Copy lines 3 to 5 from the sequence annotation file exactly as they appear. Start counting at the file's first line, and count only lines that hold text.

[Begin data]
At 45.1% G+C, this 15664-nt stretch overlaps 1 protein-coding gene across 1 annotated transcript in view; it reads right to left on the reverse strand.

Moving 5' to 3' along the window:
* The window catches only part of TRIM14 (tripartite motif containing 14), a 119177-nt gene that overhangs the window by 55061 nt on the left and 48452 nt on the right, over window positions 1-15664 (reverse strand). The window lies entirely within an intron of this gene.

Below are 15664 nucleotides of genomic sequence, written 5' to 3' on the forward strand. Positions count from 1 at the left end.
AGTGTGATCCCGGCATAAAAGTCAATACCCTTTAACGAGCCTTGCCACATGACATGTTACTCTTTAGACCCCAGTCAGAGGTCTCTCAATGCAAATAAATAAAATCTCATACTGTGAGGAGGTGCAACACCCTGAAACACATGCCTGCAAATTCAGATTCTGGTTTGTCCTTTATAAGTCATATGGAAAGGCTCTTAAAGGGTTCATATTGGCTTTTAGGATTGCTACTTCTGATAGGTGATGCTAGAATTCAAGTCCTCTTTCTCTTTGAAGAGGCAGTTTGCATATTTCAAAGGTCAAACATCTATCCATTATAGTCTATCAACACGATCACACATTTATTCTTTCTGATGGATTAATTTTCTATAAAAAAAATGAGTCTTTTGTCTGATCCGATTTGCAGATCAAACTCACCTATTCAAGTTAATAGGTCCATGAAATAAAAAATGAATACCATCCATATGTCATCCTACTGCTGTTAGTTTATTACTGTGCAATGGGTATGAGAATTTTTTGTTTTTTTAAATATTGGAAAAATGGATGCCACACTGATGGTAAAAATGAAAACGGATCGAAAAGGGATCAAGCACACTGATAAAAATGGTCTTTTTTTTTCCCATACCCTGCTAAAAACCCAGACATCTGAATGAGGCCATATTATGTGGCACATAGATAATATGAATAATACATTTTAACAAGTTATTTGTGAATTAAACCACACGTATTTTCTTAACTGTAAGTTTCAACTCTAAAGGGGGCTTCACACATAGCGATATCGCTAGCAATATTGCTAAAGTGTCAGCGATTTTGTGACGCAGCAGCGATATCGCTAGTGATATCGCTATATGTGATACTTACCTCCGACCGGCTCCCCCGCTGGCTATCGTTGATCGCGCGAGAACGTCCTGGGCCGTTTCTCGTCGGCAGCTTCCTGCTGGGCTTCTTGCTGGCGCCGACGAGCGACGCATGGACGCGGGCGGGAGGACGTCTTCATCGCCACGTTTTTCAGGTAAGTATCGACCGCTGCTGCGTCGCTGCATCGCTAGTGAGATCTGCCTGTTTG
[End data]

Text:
* The window catches only part of TRIM14 (tripartite motif containing 14), a 119177-nt gene that overhangs the window by 55061 nt on the left and 48452 nt on the right, over window positions 1-15664 (reverse strand). The window lies entirely within an intron of this gene.

Below are 15664 nucleotides of genomic sequence, written 5' to 3' on the forward strand. Positions count from 1 at the left end.
AGTGTGATCCCGGCATAAAAGTCAATACCCTTTAACGAGCCTTGCCACATGACATGTTACTCTTTAGACCCCAGTCAGAGGTCTCTCAATGCAAATAAATAAAATCTCATACTGTGAGGAGGTGCAACACCCTGAAACACATGCCTGCAAATTCAGATTCTGGTTTGTCCTTTATAAGTCATATGGAAAGGCTCTTAAAGGGTTCATATTGGCTTTTAGGATTGCTACTTCTGATAGGTGATGCTAGAATTCAAGTCCTCTTTCTCTTTGAAGAGGCAGTTTGCATATTTCAAAGGTCAAACATCTATCCATTATAGTCTATCAACACGATCACACATTTATTCTTTCTGATGGATTAATTTTCTATAAAAAAAATGAGTCTTTTGTCTGATCCGATTTGCAGATCAAACTCACCTATTCAAGTTAATAGGTCCATGAAATAAAAAATGAATACCATCCATATGTCATCCTACTGCTGTTAGTTTATTACTGTGCAATGGGTATGAGAATTTTTTGTTTTTTTAAATATTGGAAAAATGGATGCCACACTGATGGTAAAAATGAAAACGGATCGAAAAGGGATCAAGCACACTGATAAAAATGGTCTTTTTTTTTCCCATACCCTGCTAAAAACCCAGACATCTGAATGAGGCCATATTATGTGGCACATAGATAATATGAATAATACATTTTAACAAGTTATTTGTGAATTAAACCACACGTATTTTCTTAACTGTAAGTTTCAACTCTAAAGGGGGCTTCACACATAGCGATATCGCTAGCAATATTGCTAAAGTGTCAGCGATTTTGTGACGCAGCAGCGATATCGCTAGTGATATCGCTATATGTGATACTTACCTCCGACCGGCTCCCCCGCTGGCTATCGTTGATCGCGCGAGAACGTCCTGGGCCGTTTCTCGTCGGCAGCTTCCTGCTGGGCTTCTTGCTGGCGCCGACGAGCGACGCATGGACGCGGGCGGGAGGACGTCTTCATCGCCACGTTTTTCAGGTAAGTATCGACCGCTGCTGCGTCGCTGCATCGCTAGTGAGATCTGCCTGTTTG